The New Yorker November 8, 2021

Founded in 1925, The New Yorker publishes the best writers of its time and has received more National Magazine Awards than any other magazine, for its groundbreaking reporting, authoritative analysis, and creative inspiration. The New Yorker takes readers beyond the weekly print magazine with the web, mobile, tablet, social media, and signature events. The New Yorker is at once a classic and at the leading edge.

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contributors

Benjamin Anastas (“The Paper Tomb,” p. 44) teaches literature and writing at Bennington College. His books include the novel “An Underachiever’s Diary” and the memoir “Too Good to Be True.” Kim DeMarco (Cover) began contributing covers to the magazine in 2006. Nick Paumgarten (The Talk of the Town, p. 16; “What a Feeling,” p. 18), a staff writer, has contributed to The New Yorker since 2000. Eileen Myles (Poem, p. 38) has published numerous books, including “Evolution” and “For Now.” Jamil Jan Kochai (Fiction, p. 56), a recipient of an O. Henry Award, is the author of “99 Nights in Logar” and “The Haunting of Hajji Hotak and Other Stories,” which will be out next year. Jennifer Homans (Dancing, p. 74), the magazine’s dance critic, directs the Center for Ballet and the Arts, at N.Y.U.…

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the mail

THE LONG-COVID CONUNDRUM The New Yorker’s article on Long COVID, in which I was a central subject, was a profound affront to everyone suffering the long-term sequelae of even mild and asymptomatic cases of COVID-19 (“The Damage Done,” September 27th). The piece included no interviews with doctors or scientists directly investigating Long COVID, and no interviews with patients battling the disease. I participated in the article with the understanding that it would be a profile of me and of Survivor Corps—the world’s largest grassroots COVID movement, which I founded—but it proved to be something entirely different. It depicted my organization as anti-science, even though we have reinvented what it means to be citizen-scientists by co-authoring scientific papers and creating a system in which patients and researchers partner to advance science in…

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goings on about town: this week

NOVEMBER 3 – 9, 2021 In 1857, Seneca Village, a community of predominantly Black Americans, was destroyed to build Central Park. Beginning Nov. 5, the Met imagines an alternate world, one in which the village still thrives, with “Before Yesterday We Could Fly: An Afrofuturist Period Room,” combining historic and contemporary art and décor. Its visionary lead curator, Hannah Beachler—who won an Oscar for her production design on “Black Panther”—is pictured here, with wallpaper by the Nigerian American artist Njideka Akunyili Crosby. THE THEATRE Dana H. In the late nineties, when the playwright Lucas Hnath was a college student at N.Y.U., his mother, Dana Higginbotham, was kidnapped by a man she had met while working as a psych-ward chaplain at a hospital in Florida. She spent five terrifying months as his captive, hustled back…

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tables for two: bánh

As a little girl growing up in Vietnam, Nhu Ton—the chef at Bánh, a Vietnamese restaurant that opened in January, on the Upper West Side—was surrounded by the scent of spices. Ton’s family worked and lived in a vast open-air market, and in the mornings her nose frequently awoke to adults shelving bags of cinnamon, coriander, and lemongrass. “When I think about my childhood, I smell it first,” Ton told me. The long aromatic tails that the spices left on her memory now make their mark on Bánh’s menu. “I wanted to create the flavors that I craved,” Ton said. “Things that taste like the particular place where I grew up.” One of those things is good Vietnamese coffee. Buôn Ma Thuô· t, Ton’s home town, is the capital of java…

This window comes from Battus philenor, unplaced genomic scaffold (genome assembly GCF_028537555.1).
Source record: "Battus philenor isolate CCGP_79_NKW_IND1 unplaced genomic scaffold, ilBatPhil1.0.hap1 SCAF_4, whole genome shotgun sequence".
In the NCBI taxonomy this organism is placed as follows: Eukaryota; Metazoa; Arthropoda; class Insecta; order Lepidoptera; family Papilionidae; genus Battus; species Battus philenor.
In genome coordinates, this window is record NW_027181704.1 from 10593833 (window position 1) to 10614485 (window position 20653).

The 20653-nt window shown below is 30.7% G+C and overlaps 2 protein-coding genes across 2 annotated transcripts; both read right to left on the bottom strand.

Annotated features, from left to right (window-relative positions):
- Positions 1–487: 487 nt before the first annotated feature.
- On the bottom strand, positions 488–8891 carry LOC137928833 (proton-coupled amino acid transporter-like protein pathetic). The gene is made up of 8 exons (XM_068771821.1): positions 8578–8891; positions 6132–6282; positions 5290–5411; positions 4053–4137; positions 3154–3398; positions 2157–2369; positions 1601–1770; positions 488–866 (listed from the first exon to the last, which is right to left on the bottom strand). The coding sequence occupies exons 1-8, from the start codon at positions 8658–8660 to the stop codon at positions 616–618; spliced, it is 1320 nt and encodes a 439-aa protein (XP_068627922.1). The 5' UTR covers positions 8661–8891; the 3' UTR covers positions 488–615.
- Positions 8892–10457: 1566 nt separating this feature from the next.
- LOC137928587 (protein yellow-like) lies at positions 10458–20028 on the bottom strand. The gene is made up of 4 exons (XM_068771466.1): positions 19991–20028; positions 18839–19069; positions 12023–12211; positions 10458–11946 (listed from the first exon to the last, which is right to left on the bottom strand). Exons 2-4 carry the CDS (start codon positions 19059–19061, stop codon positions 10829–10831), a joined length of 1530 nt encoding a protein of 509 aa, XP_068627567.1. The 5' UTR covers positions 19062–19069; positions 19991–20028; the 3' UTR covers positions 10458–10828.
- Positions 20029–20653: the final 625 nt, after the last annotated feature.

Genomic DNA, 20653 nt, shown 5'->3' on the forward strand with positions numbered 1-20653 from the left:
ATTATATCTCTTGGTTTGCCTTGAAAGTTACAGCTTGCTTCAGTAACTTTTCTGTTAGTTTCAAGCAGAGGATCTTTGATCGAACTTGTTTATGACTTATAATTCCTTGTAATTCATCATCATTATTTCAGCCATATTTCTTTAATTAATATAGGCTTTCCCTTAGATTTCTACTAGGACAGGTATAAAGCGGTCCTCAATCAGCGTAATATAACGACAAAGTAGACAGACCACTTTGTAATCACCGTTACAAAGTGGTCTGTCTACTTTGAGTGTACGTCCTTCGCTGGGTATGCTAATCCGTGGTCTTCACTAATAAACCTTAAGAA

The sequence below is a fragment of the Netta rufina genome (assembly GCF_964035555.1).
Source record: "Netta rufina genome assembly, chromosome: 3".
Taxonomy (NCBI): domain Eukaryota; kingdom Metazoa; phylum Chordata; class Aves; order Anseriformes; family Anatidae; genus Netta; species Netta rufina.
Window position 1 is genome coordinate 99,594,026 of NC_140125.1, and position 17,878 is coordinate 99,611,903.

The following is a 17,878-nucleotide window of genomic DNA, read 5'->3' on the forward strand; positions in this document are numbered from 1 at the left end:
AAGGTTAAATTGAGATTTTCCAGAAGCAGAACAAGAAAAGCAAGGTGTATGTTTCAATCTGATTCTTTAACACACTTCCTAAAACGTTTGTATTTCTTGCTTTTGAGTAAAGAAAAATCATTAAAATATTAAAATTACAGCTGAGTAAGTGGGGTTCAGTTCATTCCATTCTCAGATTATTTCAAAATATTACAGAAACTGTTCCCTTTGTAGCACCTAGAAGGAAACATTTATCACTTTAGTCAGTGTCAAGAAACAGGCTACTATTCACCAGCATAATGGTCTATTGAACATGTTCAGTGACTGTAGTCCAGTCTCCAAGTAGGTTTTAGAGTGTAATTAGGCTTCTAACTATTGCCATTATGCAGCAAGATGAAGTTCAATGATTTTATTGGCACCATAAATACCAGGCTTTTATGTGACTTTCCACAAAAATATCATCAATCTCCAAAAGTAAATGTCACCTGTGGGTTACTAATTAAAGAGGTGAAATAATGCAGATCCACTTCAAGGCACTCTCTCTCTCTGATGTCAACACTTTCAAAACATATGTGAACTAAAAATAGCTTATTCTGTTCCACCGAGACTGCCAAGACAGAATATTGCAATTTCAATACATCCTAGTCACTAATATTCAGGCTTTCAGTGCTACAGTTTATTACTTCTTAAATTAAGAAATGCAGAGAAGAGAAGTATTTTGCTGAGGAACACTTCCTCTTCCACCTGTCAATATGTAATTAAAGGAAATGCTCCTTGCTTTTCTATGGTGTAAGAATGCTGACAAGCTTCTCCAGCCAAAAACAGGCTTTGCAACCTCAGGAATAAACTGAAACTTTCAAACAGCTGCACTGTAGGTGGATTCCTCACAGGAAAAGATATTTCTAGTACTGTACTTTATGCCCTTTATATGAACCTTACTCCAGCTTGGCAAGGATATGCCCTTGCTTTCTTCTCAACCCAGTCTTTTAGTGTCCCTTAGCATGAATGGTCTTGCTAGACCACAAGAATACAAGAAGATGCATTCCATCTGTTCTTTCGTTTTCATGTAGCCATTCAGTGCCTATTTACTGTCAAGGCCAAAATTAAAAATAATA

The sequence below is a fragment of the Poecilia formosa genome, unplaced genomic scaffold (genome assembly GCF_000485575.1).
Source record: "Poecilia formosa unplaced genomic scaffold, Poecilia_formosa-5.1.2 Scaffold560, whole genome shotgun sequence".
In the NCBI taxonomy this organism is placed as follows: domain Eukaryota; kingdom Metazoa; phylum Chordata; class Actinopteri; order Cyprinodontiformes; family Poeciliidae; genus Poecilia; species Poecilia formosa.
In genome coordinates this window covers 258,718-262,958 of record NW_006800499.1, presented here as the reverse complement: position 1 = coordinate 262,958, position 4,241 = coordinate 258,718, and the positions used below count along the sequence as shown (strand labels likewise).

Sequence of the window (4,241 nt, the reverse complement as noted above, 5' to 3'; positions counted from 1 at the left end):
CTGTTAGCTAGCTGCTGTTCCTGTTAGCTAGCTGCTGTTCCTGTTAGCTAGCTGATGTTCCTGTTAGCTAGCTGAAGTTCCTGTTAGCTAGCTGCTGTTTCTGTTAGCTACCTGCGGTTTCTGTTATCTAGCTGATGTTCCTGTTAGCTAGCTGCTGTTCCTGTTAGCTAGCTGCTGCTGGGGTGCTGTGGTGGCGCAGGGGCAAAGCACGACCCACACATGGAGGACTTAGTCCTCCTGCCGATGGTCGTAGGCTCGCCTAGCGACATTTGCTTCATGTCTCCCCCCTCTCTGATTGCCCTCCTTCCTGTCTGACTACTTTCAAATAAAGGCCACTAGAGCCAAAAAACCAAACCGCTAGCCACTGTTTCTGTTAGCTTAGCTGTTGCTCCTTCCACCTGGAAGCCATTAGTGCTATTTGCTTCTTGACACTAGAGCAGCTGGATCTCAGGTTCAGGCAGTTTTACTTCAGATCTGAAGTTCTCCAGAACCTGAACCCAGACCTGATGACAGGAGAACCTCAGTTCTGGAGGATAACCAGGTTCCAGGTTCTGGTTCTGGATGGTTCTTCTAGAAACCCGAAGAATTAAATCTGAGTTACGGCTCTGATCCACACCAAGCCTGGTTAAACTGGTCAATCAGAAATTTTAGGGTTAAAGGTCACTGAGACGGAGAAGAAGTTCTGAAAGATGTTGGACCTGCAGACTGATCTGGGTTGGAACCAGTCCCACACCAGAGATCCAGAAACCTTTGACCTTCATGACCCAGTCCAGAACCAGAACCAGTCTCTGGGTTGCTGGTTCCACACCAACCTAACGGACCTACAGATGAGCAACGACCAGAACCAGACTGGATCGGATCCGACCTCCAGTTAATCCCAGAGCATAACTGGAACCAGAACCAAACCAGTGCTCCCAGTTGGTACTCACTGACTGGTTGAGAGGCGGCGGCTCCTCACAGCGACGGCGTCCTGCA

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comment: still on january 6th

After Donald Trump lost the Presidential election last year, a law professor named John Eastman drafted, for Trump’s use, a two-page manual for unlawfully throwing out the electoral votes of certain states as they were being tallied in Congress, on January 6th. The name he mentions most often in the memo is that of Vice-President Mike Pence. It appears in such statements as “Pence then gavels President Trump as re-elected” and, regarding disrupting the count, “The main thing here is that Pence should do this without asking for permission.” Eastman also spoke at Trump’s January 6th rally, where he said that what “we are demanding of Vice-President Pence” is that he intervene in the electoral count. Trump, speaking shortly afterward, cited Eastman’s authority when he said, “If Mike Pence does…

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underground news: fakeout

A few months ago, a series of mayoral campaign posters started appearing in New York subway cars and taped to lampposts. Something about the ads seemed off (one for Brooklyn Borough President Eric Adams promised: “I Was Beaten by Cops. Now You Can Be Too”), but, then, so has the campaign. The Republican candidate, the Guardian Angels founder Curtis Sliwa, once evoked the image of himself as “a hemorrhoid in a red beret.” As for Adams, the Democratic nominee, no one is sure where he lives; he is said to pad around Borough Hall, where he keeps a mattress, in his socks. Fake news, real news—who can keep track? A paper in the Bronx pegged the strange posters as a Sliwa guerrilla operation. One of the ersatz Sliwa ads: “Marxist-Democrat…

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